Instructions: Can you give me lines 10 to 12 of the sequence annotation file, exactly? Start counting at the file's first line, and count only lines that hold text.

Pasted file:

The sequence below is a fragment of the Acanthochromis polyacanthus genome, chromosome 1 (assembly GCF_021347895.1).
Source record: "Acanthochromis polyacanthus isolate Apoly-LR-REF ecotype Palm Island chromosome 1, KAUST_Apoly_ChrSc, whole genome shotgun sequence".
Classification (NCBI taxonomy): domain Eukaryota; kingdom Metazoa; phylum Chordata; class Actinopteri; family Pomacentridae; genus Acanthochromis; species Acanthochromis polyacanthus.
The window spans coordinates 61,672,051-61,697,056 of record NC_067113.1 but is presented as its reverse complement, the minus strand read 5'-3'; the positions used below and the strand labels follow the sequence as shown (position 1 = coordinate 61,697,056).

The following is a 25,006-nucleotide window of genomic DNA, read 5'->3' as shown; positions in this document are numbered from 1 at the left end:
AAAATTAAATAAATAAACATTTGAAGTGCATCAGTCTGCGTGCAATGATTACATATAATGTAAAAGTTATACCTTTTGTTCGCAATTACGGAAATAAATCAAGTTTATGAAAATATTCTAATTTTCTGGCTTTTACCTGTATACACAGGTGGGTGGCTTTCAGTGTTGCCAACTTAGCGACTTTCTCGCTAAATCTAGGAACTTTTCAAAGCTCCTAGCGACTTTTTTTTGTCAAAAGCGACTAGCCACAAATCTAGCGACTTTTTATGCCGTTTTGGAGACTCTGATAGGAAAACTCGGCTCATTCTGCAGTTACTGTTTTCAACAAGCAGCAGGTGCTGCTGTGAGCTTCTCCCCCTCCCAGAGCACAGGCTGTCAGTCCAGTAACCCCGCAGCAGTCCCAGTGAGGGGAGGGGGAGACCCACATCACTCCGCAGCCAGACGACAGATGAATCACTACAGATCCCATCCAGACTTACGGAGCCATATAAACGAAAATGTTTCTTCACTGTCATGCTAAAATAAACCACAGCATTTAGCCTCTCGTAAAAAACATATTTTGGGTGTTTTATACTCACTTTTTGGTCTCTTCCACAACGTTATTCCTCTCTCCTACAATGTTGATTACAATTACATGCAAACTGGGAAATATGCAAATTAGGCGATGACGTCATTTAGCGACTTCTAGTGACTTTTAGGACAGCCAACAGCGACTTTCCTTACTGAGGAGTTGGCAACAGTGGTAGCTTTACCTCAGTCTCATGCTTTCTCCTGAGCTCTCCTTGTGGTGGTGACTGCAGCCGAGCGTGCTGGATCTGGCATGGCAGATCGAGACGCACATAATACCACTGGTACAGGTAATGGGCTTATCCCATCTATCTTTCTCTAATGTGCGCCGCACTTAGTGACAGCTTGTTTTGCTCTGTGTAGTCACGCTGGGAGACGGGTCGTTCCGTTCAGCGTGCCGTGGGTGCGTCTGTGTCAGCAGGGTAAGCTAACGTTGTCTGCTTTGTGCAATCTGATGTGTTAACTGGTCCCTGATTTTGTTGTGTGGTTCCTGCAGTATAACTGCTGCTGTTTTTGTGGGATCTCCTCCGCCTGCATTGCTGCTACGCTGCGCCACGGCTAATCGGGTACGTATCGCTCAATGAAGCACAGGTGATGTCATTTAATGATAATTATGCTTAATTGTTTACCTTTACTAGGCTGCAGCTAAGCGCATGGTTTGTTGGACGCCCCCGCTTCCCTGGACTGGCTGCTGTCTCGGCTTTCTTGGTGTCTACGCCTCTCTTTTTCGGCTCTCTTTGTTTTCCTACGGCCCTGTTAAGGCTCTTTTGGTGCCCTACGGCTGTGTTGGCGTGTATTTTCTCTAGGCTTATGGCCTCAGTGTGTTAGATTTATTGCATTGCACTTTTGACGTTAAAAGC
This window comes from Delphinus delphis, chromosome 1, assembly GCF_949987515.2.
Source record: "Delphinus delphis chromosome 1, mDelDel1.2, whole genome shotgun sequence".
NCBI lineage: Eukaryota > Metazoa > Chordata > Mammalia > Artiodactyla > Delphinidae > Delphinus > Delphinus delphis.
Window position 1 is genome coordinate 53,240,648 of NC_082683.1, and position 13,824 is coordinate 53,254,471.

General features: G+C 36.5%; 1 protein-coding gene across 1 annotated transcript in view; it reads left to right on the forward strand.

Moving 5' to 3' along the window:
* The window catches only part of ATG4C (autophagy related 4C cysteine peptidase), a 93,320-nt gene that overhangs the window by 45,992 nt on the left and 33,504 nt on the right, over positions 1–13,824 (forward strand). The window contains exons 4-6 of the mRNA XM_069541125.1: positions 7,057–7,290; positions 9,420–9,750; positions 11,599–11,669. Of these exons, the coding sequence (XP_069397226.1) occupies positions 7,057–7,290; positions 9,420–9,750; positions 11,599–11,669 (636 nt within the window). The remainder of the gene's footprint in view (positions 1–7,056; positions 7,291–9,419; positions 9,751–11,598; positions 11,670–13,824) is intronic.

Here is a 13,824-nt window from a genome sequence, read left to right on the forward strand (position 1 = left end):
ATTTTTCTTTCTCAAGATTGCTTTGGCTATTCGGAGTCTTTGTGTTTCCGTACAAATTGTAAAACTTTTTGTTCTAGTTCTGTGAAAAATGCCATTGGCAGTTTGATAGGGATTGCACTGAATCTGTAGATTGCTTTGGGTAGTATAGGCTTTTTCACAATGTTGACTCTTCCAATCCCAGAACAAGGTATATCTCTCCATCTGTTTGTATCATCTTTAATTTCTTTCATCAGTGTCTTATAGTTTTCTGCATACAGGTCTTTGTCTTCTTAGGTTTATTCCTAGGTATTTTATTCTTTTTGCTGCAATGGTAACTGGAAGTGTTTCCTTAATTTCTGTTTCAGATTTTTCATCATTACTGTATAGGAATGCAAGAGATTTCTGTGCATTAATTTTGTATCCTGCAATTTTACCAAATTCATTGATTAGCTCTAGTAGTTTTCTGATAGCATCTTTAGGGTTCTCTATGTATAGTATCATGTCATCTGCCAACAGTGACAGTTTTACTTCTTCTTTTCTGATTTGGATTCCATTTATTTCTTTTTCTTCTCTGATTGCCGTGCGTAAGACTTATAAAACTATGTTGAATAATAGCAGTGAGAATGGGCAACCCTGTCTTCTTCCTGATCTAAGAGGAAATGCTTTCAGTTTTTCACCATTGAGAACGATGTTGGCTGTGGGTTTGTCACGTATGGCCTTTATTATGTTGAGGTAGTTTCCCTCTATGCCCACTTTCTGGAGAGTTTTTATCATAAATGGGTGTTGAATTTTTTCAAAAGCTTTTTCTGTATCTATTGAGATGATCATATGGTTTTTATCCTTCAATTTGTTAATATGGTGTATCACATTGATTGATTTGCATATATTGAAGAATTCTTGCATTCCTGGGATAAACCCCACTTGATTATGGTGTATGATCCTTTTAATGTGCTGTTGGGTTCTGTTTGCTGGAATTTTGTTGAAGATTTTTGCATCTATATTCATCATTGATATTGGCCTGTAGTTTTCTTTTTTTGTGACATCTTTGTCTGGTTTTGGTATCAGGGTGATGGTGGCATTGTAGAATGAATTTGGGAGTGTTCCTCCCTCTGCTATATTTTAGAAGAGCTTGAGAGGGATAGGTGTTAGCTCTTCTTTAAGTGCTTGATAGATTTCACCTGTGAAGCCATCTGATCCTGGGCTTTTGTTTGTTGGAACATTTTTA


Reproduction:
Window position 1 is genome coordinate 53,240,648 of NC_082683.1, and position 13,824 is coordinate 53,254,471.

General features: G+C 36.5%; 1 protein-coding gene across 1 annotated transcript in view; it reads left to right on the forward strand.

Moving 5' to 3' along the window: